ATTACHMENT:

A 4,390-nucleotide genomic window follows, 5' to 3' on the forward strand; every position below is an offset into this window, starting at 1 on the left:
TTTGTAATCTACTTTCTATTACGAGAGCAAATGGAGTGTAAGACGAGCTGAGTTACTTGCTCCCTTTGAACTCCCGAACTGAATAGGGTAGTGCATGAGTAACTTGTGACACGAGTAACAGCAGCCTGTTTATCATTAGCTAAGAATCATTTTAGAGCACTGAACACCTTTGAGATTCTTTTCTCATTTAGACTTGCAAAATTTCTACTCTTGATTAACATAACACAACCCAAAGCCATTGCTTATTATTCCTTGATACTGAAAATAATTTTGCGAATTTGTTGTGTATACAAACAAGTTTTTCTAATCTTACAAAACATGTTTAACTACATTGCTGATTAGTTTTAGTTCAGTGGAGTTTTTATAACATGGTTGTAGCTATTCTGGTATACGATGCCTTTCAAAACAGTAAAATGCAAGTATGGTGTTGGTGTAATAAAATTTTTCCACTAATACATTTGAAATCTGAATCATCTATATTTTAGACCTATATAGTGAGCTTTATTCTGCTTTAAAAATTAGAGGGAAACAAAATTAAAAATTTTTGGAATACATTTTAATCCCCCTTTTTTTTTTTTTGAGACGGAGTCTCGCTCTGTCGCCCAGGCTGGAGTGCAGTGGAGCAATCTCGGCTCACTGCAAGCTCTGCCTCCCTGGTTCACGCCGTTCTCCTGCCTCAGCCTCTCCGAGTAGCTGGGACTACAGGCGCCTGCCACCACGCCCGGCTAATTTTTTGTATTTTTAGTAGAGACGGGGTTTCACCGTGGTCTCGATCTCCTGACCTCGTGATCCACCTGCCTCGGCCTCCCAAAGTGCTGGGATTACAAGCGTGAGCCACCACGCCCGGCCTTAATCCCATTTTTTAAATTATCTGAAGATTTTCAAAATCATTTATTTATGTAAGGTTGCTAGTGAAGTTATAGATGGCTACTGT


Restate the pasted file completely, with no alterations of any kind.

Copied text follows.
A 4,390-nucleotide genomic window follows, 5' to 3' on the forward strand; every position below is an offset into this window, starting at 1 on the left:
TTTGTAATCTACTTTCTATTACGAGAGCAAATGGAGTGTAAGACGAGCTGAGTTACTTGCTCCCTTTGAACTCCCGAACTGAATAGGGTAGTGCATGAGTAACTTGTGACACGAGTAACAGCAGCCTGTTTATCATTAGCTAAGAATCATTTTAGAGCACTGAACACCTTTGAGATTCTTTTCTCATTTAGACTTGCAAAATTTCTACTCTTGATTAACATAACACAACCCAAAGCCATTGCTTATTATTCCTTGATACTGAAAATAATTTTGCGAATTTGTTGTGTATACAAACAAGTTTTTCTAATCTTACAAAACATGTTTAACTACATTGCTGATTAGTTTTAGTTCAGTGGAGTTTTTATAACATGGTTGTAGCTATTCTGGTATACGATGCCTTTCAAAACAGTAAAATGCAAGTATGGTGTTGGTGTAATAAAATTTTTCCACTAATACATTTGAAATCTGAATCATCTATATTTTAGACCTATATAGTGAGCTTTATTCTGCTTTAAAAATTAGAGGGAAACAAAATTAAAAATTTTTGGAATACATTTTAATCCCCCTTTTTTTTTTTTTGAGACGGAGTCTCGCTCTGTCGCCCAGGCTGGAGTGCAGTGGAGCAATCTCGGCTCACTGCAAGCTCTGCCTCCCTGGTTCACGCCGTTCTCCTGCCTCAGCCTCTCCGAGTAGCTGGGACTACAGGCGCCTGCCACCACGCCCGGCTAATTTTTTGTATTTTTAGTAGAGACGGGGTTTCACCGTGGTCTCGATCTCCTGACCTCGTGATCCACCTGCCTCGGCCTCCCAAAGTGCTGGGATTACAAGCGTGAGCCACCACGCCCGGCCTTAATCCCATTTTTTAAATTATCTGAAGATTTTCAAAATCATTTATTTATGTAAGGTTGCTAGTGAAGTTATAGATGGCTACTGT